Date of Award


Document Type


Degree Name

Doctor of Psychology (PsyD)



First Advisor

David J. LaPorte, Ph.D.

Second Advisor

Dasen Luo, Ph.D.

Third Advisor

William M. Meil, Ph.D.

Fourth Advisor

Michael D. Franzen, Ph.D.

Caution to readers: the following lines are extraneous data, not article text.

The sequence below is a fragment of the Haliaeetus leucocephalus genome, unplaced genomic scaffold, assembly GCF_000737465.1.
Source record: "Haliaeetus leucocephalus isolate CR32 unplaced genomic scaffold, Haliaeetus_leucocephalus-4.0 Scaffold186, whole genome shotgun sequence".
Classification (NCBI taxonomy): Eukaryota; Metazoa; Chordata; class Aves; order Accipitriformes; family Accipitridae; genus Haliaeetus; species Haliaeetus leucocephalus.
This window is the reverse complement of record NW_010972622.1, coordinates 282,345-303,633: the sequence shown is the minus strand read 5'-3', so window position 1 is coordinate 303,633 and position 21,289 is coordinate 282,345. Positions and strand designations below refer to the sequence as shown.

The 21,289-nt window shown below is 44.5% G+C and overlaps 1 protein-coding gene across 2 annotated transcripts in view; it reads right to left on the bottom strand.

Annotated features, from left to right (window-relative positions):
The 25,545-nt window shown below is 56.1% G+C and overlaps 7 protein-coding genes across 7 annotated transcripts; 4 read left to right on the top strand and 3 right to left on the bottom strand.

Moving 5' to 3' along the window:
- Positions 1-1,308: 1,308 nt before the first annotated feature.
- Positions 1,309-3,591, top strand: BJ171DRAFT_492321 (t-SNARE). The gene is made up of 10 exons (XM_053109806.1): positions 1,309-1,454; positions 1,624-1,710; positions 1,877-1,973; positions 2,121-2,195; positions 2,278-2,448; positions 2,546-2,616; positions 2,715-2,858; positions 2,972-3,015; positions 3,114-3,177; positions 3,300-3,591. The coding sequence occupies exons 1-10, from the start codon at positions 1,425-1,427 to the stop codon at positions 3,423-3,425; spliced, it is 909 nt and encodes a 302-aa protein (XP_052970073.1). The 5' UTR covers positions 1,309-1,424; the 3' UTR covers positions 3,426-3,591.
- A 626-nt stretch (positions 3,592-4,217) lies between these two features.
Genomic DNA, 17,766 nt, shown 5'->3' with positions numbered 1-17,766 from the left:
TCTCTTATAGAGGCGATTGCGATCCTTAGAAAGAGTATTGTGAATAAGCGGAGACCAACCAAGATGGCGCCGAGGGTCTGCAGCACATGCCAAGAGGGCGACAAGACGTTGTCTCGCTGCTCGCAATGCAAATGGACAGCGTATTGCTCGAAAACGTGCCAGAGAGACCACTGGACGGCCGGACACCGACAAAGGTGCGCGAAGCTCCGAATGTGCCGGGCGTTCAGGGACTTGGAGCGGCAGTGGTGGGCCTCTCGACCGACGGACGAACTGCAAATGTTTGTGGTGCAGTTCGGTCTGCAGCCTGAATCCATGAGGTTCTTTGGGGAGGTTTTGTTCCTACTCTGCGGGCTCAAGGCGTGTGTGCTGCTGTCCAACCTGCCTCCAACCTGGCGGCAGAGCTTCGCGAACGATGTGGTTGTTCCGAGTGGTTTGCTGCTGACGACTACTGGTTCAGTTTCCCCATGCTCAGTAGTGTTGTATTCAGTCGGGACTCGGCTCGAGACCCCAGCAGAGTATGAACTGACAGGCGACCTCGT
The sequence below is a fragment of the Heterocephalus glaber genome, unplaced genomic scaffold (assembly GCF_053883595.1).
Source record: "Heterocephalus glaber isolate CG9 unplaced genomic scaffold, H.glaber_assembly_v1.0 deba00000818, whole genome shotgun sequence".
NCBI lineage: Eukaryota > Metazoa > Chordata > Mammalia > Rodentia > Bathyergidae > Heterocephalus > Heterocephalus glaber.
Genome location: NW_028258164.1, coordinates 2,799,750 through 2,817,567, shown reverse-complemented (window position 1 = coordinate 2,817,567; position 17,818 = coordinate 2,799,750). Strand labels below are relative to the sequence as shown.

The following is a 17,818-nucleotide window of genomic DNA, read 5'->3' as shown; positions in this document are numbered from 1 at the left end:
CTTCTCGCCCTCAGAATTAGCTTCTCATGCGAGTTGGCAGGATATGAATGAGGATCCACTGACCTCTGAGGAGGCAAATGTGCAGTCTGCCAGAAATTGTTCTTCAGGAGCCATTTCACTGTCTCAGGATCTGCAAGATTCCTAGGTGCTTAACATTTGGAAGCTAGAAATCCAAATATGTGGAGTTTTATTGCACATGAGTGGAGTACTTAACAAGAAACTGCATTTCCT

Intraindividual variability refers to short-term fluctuations in performance that may be indexed as trial-to-trial variability on response time (RT) tasks. A growing body of evidence suggests that such variability may be a sensitive indicator of the integrity of prefrontal cortical regions. This possibility was tested in a broad clinical sample by investigating the relationship between intraindividual variability on the Wisconsin Card Sorting Test and a large battery of executive functioning tasks using mathematical models of RT variability. The executive functioning tasks predicted intraindividual variability with a large effect size. The relationship between intraindividual variability and cognitive control tasks was marginally higher than the intercorrelations of the tasks themselves. Thus, intraindividual variability demonstrates considerable convergent validity with more traditional neuropsychological assessment techniques. Trial-to-trial variability was specifically related to measures of set shifting and this relationship was only partially mediated by more basic attentional functions. The findings of this study are consistent with the interpretation that intraindividual variability in response time may index the consistency with which individuals are able to regulate various cognitive control subprocesses involving attentional control, active engagement of response sets, and the ability to suppress task irrelevant information in the pursuit of a self-selected goal. The primary neurostructural substrates of RT variability may lie within prefrontal cortical regions including ventrolateral, dorsolateral, and anterior cingulate cortex. Future research may set the stage for a new clinical measurement tradition based on the application of intraindividual variability data.